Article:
What is best to use (for message integrity) between…
- AES(Data) + HMAC(Data)
- AES(Data + HMAC(Data))
- AES(Data + Hash(Data))
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"Encrypted hash" totally fails if the encryption uses a malleable mode like CTR. CTR runs AES in a stream-cipher-like mode where the data to encrypt is simply XORed with a key-dependent stream, so the attacker can flip bits with extreme precision; so if the attacker guesses the contents, he can modify them and fix the hash easily.
More generally, if you want a MAC then use a MAC. The "encrypted hash" is just a homemade attempt at a MAC algorithm, and we know that homemade algorithms are rarely strong, and even when they are we cannot make sure that they really are strong.
As for how to combine encryption and a MAC, this is a well-known questions for which a lot of theory and practice has been accumulated; see this question. To sum it up: you want to compute the MAC over the encrypted data, because it avoids any issue with the MAC algorithm leaking information on the processed data, and it protects the decryption implementation from malformed data.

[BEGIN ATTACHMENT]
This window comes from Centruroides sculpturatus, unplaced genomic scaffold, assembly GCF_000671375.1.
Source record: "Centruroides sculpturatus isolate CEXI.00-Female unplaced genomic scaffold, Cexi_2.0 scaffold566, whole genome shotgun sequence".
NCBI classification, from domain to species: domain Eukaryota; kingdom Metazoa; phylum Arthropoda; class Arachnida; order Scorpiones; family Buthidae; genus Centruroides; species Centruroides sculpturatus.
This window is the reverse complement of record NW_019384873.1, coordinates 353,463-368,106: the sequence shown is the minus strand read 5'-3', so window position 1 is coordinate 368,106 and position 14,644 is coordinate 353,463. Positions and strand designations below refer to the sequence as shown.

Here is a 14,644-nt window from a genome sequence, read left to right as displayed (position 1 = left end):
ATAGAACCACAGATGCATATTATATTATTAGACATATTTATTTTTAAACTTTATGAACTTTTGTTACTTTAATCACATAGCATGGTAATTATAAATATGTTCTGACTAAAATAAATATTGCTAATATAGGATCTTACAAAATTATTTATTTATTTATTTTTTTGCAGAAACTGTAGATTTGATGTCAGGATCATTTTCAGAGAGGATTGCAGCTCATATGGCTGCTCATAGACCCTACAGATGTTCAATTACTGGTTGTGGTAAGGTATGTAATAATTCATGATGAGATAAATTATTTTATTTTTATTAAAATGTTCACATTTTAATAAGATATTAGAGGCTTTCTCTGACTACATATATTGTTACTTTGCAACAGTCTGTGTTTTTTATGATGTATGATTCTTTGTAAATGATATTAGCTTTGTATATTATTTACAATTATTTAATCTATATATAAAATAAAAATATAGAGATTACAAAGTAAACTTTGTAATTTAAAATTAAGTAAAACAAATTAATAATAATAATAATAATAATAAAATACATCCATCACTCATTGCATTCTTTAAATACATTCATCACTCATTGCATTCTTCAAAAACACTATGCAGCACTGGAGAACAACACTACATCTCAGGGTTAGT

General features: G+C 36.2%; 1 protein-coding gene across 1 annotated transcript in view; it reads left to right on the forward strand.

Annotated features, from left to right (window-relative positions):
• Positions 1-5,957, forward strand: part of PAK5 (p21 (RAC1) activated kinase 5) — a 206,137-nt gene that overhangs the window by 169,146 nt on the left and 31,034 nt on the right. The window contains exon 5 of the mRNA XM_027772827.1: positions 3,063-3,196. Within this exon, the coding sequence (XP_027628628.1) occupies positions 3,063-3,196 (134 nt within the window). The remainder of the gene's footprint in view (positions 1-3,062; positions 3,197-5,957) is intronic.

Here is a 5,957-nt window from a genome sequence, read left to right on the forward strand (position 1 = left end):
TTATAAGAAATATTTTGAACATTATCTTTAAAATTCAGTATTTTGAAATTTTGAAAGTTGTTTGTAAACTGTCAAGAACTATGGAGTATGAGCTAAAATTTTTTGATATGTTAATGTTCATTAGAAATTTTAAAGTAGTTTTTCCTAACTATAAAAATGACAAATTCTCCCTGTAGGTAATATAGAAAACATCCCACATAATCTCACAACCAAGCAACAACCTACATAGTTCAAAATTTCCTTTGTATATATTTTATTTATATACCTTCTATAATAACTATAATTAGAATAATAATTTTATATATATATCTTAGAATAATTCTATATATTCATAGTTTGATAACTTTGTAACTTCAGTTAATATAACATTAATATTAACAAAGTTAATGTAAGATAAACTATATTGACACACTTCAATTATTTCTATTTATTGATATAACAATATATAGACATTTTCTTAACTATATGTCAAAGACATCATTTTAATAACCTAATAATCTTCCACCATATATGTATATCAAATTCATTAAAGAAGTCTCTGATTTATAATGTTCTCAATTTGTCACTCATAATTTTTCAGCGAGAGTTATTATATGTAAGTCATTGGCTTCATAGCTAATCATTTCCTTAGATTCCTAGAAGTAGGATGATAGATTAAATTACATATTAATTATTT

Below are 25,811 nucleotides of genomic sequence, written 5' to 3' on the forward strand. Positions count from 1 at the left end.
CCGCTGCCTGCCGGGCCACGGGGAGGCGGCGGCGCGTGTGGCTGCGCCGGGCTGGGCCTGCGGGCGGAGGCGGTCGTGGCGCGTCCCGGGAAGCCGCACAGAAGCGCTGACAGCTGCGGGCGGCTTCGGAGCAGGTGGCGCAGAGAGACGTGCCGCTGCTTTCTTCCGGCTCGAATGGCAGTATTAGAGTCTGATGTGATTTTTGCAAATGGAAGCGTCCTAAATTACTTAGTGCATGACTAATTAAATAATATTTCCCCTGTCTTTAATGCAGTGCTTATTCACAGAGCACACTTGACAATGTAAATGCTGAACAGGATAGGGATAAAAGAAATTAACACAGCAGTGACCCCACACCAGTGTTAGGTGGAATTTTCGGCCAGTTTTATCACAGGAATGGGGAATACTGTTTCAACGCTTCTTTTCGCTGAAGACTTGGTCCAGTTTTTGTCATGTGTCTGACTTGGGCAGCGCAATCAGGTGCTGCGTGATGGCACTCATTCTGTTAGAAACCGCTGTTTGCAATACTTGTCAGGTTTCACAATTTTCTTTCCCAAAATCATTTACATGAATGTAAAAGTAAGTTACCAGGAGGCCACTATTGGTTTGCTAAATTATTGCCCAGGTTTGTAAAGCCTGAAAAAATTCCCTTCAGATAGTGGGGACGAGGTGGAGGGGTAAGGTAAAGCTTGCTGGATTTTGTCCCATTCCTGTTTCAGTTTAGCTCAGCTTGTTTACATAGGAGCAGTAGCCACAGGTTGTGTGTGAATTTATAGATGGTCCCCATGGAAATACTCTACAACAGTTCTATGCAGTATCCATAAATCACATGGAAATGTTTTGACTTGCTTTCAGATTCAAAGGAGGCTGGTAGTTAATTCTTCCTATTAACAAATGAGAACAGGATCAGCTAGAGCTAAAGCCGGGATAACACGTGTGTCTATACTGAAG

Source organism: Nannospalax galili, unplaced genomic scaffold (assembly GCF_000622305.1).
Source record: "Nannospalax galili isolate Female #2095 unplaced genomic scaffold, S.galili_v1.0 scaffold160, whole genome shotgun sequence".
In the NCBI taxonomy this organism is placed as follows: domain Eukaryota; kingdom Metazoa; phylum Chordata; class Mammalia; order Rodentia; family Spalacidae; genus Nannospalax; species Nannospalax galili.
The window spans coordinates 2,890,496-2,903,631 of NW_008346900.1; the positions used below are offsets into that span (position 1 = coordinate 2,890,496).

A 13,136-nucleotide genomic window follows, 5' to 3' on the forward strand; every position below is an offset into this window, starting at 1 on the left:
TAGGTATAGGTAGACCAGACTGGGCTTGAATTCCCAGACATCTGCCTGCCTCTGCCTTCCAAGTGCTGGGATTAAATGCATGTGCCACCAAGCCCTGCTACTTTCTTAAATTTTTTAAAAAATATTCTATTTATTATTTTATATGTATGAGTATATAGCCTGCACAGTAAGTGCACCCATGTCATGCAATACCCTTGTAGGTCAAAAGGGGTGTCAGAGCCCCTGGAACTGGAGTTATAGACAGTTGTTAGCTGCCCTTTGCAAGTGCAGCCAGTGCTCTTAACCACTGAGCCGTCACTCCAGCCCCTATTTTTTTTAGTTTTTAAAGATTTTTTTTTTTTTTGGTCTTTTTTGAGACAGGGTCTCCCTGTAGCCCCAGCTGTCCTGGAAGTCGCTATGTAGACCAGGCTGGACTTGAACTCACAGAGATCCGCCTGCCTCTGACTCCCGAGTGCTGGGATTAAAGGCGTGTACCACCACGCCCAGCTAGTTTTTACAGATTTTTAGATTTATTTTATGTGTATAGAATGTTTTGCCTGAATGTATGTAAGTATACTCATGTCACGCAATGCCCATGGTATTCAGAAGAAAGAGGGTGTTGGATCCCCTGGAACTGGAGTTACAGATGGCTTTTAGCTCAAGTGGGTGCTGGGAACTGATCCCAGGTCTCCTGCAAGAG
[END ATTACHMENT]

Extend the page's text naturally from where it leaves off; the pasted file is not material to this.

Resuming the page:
Now, HMAC seems to be reasonably well-behaved and not to leak information about the data on which it is applied. Your setups 1 and 2 are what is used by, respectively, SSH and SSL/TLS. In neither case did it prove fatal; however, the lack of protection on the encrypted format allowed various padding oracle attacks to experience some success on implementations which were not sufficiently careful when decrypting malformed input data.
2, because the only issue is that there might be a feasible way to have a non-negligible
probability of producing a new AES ciphertext that decrypts to already-encrypted data.
(Of course, as pointed to by hunter, AES(data) + HMAC(AES(data)) is even better.)